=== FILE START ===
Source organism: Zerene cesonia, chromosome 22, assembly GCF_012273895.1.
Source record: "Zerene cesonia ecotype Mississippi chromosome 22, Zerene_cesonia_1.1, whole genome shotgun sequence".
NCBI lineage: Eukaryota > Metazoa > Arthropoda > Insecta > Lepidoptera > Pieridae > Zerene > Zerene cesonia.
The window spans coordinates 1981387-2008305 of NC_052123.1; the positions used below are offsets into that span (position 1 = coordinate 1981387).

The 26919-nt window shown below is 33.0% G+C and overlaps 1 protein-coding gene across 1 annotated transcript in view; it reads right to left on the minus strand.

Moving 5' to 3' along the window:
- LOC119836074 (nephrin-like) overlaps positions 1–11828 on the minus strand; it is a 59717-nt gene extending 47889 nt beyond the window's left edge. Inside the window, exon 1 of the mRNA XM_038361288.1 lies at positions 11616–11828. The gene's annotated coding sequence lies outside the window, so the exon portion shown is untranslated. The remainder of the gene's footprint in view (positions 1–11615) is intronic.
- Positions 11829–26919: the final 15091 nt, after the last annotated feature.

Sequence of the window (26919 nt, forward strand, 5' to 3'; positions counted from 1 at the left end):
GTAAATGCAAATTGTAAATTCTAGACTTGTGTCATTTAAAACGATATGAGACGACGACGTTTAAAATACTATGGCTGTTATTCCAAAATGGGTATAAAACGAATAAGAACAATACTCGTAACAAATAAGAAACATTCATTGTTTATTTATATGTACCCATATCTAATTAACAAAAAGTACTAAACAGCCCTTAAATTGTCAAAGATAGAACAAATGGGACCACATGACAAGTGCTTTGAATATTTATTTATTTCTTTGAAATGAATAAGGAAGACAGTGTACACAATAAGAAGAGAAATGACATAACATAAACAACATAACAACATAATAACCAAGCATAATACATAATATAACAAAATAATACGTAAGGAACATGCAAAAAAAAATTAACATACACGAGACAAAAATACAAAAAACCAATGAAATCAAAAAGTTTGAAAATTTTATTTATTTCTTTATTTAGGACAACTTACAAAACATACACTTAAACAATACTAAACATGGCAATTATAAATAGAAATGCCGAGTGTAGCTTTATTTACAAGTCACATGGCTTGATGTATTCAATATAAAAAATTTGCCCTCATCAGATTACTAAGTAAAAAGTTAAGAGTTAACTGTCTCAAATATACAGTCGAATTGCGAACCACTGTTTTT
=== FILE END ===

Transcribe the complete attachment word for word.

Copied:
Source organism: Zerene cesonia, chromosome 22, assembly GCF_012273895.1.
Source record: "Zerene cesonia ecotype Mississippi chromosome 22, Zerene_cesonia_1.1, whole genome shotgun sequence".
NCBI lineage: Eukaryota > Metazoa > Arthropoda > Insecta > Lepidoptera > Pieridae > Zerene > Zerene cesonia.
The window spans coordinates 1981387-2008305 of NC_052123.1; the positions used below are offsets into that span (position 1 = coordinate 1981387).

The 26919-nt window shown below is 33.0% G+C and overlaps 1 protein-coding gene across 1 annotated transcript in view; it reads right to left on the minus strand.

Moving 5' to 3' along the window:
- LOC119836074 (nephrin-like) overlaps positions 1–11828 on the minus strand; it is a 59717-nt gene extending 47889 nt beyond the window's left edge. Inside the window, exon 1 of the mRNA XM_038361288.1 lies at positions 11616–11828. The gene's annotated coding sequence lies outside the window, so the exon portion shown is untranslated. The remainder of the gene's footprint in view (positions 1–11615) is intronic.
- Positions 11829–26919: the final 15091 nt, after the last annotated feature.

Sequence of the window (26919 nt, forward strand, 5' to 3'; positions counted from 1 at the left end):
GTAAATGCAAATTGTAAATTCTAGACTTGTGTCATTTAAAACGATATGAGACGACGACGTTTAAAATACTATGGCTGTTATTCCAAAATGGGTATAAAACGAATAAGAACAATACTCGTAACAAATAAGAAACATTCATTGTTTATTTATATGTACCCATATCTAATTAACAAAAAGTACTAAACAGCCCTTAAATTGTCAAAGATAGAACAAATGGGACCACATGACAAGTGCTTTGAATATTTATTTATTTCTTTGAAATGAATAAGGAAGACAGTGTACACAATAAGAAGAGAAATGACATAACATAAACAACATAACAACATAATAACCAAGCATAATACATAATATAACAAAATAATACGTAAGGAACATGCAAAAAAAAATTAACATACACGAGACAAAAATACAAAAAACCAATGAAATCAAAAAGTTTGAAAATTTTATTTATTTCTTTATTTAGGACAACTTACAAAACATACACTTAAACAATACTAAACATGGCAATTATAAATAGAAATGCCGAGTGTAGCTTTATTTACAAGTCACATGGCTTGATGTATTCAATATAAAAAATTTGCCCTCATCAGATTACTAAGTAAAAAGTTAAGAGTTAACTGTCTCAAATATACAGTCGAATTGCGAACCACTGTTTTT